Most people who recognize the name Seth Petruzelli remember him as the man who killed the hype around Kevin "Kimbo Slice" Ferguson in 2008.
Petruzelli's 14-second knockout of the YouTube street fighting sensation landed him in national headlines, especially considering he accepted the matchup on the day of the fight after Slice's original opponent, Ken Shamrock, was forced off the card by a cut.
Prior to that fight, Petruzelli was a member of "The Ultimate Fighter" season two cast and eventually he made his way back to the UFC for two more fights in 2010.
By the close of 2013, Petruzelli was done with fighting, announcing his retirement following a 22-fight career that spanned 13 years. After stepping away from active competition, Petruzelli focused on his own gym based out of Orlando, where he started teaching the next generation of mixed martial artists.
One of those aspiring fighters was a former four-time All-American wrestler named Josh Woods, who also was interested in pursuing a career in professional wrestling as part of the WWE.
"One of my amateur fighters who used to train at my gym, Josh Woods, he was an amateur fighter, 5-0, and he always loved wrestling his whole life. He was a collegiate and high school wrestler. He went to a tryout for NXT and got accepted into their developmental program," Petruzelli told FOX Sports recently. "So he's wrestling for NXT right now, but one of his coaches came up to him and said 'Look, we know you came from an MMA background and we're really looking to get a coach to come in here to teach MMA, the jiu-jitsu, the striking, just to get some of our guys better technique and some more realistic moves.'"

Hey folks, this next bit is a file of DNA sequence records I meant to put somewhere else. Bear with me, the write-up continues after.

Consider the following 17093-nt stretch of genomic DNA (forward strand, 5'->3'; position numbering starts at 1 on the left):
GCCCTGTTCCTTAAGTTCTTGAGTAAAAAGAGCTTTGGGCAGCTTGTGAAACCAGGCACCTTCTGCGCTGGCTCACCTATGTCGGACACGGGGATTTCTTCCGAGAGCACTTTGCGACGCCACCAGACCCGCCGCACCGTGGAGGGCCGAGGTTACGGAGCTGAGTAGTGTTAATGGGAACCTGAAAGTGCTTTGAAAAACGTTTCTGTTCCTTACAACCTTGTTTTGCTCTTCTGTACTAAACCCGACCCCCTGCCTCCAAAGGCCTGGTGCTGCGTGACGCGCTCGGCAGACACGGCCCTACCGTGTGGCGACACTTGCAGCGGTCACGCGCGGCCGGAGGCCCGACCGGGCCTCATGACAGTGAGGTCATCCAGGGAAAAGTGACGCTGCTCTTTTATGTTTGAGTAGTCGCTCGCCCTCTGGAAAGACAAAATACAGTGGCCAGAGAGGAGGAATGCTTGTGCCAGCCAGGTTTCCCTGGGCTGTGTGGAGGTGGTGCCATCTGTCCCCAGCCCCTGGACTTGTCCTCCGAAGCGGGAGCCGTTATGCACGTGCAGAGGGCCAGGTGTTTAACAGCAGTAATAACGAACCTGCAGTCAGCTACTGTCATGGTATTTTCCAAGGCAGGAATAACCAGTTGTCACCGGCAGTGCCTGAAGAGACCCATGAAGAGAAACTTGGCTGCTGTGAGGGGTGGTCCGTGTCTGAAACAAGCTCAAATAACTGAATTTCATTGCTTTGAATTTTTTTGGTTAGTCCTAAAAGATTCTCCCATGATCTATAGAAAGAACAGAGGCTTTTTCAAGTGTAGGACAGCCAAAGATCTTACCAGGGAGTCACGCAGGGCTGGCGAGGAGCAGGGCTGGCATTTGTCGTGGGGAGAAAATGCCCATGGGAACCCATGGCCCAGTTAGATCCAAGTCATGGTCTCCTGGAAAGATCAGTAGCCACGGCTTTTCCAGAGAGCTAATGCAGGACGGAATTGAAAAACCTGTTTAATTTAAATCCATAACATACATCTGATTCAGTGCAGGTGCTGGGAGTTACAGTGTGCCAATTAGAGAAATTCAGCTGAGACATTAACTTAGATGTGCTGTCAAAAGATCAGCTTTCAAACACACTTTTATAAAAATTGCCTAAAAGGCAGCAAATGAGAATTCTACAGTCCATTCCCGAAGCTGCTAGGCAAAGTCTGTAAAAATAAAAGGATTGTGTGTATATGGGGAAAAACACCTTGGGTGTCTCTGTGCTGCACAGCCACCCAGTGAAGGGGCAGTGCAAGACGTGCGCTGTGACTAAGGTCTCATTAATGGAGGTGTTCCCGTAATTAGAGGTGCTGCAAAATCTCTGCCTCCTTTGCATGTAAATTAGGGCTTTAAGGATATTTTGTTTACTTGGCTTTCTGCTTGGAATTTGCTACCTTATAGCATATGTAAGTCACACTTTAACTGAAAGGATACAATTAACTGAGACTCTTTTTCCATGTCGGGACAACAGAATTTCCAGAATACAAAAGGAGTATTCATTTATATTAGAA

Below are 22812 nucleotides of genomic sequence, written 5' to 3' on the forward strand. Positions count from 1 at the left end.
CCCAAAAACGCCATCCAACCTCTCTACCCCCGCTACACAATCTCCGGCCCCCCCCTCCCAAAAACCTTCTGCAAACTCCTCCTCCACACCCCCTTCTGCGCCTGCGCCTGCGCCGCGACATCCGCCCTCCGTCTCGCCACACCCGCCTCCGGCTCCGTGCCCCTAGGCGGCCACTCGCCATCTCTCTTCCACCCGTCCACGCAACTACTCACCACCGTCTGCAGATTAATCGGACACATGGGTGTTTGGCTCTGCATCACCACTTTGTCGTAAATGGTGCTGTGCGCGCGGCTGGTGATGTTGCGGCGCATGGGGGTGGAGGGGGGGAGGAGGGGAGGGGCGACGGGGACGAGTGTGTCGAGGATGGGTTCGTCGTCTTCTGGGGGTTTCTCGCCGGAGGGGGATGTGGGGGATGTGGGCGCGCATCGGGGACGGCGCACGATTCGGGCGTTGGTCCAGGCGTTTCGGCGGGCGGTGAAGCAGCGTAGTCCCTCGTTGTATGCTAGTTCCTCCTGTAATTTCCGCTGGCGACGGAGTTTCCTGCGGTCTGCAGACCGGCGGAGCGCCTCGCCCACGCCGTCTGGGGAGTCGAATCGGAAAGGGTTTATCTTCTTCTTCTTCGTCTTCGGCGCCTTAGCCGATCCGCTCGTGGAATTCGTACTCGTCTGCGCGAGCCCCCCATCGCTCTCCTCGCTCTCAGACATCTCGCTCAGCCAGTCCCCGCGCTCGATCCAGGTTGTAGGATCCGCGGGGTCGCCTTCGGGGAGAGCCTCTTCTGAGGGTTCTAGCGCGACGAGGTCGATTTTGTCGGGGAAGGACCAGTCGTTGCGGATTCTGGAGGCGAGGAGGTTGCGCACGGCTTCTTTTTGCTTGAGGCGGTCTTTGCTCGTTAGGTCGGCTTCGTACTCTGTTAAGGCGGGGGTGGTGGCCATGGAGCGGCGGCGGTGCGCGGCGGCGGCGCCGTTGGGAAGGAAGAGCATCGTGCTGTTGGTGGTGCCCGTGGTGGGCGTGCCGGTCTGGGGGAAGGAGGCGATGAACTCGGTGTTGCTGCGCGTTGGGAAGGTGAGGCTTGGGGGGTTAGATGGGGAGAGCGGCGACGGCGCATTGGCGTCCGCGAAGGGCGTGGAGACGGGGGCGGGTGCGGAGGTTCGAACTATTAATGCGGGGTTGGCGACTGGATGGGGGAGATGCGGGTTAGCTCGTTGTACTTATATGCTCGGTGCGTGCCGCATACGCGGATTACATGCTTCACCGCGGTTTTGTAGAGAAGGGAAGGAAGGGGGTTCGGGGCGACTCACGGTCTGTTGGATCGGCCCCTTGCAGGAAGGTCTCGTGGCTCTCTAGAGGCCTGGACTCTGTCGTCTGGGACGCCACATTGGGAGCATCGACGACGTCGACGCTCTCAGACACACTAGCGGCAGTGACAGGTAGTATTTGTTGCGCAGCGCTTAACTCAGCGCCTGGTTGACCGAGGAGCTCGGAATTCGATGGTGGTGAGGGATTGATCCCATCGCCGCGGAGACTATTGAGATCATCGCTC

The first call Woods made was to Petruzelli, who already was teaching him the ropes about MMA whenever he wasn't training for a future in WWE.
Petruzelli admits when he got the call, he wasn't all that familiar with the world of professional wrestling, other than the matches he watched when he was a kid.
"When I was younger, of course, back in the days of the Ultimate Warrior and the Iron Sheik and all the old school guys. Definitely when I first started doing karate and kickboxing when I was 6 or 7, I was definitely into wrestling," Petruzelli said. "Once I started getting more into MMA, I didn't have time to watch it."
But the offer to work with the WWE as a trainer was intriguing and one that Petruzelli couldn't turn down.
"He mentioned my name and they contacted me, I sent them a résumé and applied for it and talked to them back and forth about what I could offer. They said yes and brought me aboard, so for about five or six months now I've been the head striking coach at the WWE developmental center in Orlando," Petruzelli said.
The question that Petruzelli usually faces when he mentions that he's the head striking coach at the WWE developmental center is why do professional wrestlers who aren't actually hitting each other need to learn how to strike?
Professional wrestlers train for years to put on huge feats of athleticism while doing as little damage to each other as possible. So knowing how to punch an opponent seems counterproductive to the staged violence that takes place at any WWE show.
"A lot of guys asked about that, too, and that was one of my main concerns. Like, these guys are going to hate me because 'We don't need to learn this crap if we're not doing the same stuff; we're not really trying to hit the person'," Petruzelli explained. "But Triple H really wanted them to get a real look at it -- MMA is so huge now and people know like, 'Oh, he dropped his hands' or 'Oh, he got caught with a punch', so they are catching on to the phony stuff.
"So they really wanted me to teach them the proper footwork, the way to turn your hand over (for a punch), the proper hand and foot combinations, the timing, speed, and about how to keep your hands up to block, how to slip, how to bob and weave. They really wanted the wrestlers to look like they knew what they were doing."